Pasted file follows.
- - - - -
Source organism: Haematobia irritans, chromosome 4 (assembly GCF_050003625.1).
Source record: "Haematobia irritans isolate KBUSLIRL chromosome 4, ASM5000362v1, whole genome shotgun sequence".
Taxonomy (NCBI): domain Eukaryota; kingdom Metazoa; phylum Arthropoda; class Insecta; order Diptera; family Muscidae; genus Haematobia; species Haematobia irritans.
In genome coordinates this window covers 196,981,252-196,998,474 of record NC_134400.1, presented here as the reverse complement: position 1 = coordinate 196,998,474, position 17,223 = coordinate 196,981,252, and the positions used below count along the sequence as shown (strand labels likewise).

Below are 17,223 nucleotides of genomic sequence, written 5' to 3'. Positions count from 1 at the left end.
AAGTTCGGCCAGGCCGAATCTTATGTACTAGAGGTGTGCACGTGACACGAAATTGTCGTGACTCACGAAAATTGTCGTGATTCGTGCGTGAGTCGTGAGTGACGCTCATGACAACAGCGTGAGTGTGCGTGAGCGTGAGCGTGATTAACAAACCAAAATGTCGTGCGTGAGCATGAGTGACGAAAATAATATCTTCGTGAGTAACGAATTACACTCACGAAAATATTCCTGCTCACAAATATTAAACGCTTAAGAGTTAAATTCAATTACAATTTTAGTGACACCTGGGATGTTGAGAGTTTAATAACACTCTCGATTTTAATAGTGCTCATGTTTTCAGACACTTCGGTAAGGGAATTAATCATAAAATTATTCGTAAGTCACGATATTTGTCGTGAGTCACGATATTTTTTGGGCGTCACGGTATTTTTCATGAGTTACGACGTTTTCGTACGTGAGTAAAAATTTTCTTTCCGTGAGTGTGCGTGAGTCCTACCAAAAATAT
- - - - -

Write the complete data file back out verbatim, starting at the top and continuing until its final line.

Source organism: Haematobia irritans, chromosome 4 (assembly GCF_050003625.1).
Source record: "Haematobia irritans isolate KBUSLIRL chromosome 4, ASM5000362v1, whole genome shotgun sequence".
Taxonomy (NCBI): domain Eukaryota; kingdom Metazoa; phylum Arthropoda; class Insecta; order Diptera; family Muscidae; genus Haematobia; species Haematobia irritans.
In genome coordinates this window covers 196,981,252-196,998,474 of record NC_134400.1, presented here as the reverse complement: position 1 = coordinate 196,998,474, position 17,223 = coordinate 196,981,252, and the positions used below count along the sequence as shown (strand labels likewise).

Below are 17,223 nucleotides of genomic sequence, written 5' to 3'. Positions count from 1 at the left end.
AAGTTCGGCCAGGCCGAATCTTATGTACTAGAGGTGTGCACGTGACACGAAATTGTCGTGACTCACGAAAATTGTCGTGATTCGTGCGTGAGTCGTGAGTGACGCTCATGACAACAGCGTGAGTGTGCGTGAGCGTGAGCGTGATTAACAAACCAAAATGTCGTGCGTGAGCATGAGTGACGAAAATAATATCTTCGTGAGTAACGAATTACACTCACGAAAATATTCCTGCTCACAAATATTAAACGCTTAAGAGTTAAATTCAATTACAATTTTAGTGACACCTGGGATGTTGAGAGTTTAATAACACTCTCGATTTTAATAGTGCTCATGTTTTCAGACACTTCGGTAAGGGAATTAATCATAAAATTATTCGTAAGTCACGATATTTGTCGTGAGTCACGATATTTTTTGGGCGTCACGGTATTTTTCATGAGTTACGACGTTTTCGTACGTGAGTAAAAATTTTCTTTCCGTGAGTGTGCGTGAGTCCTACCAAAAATAT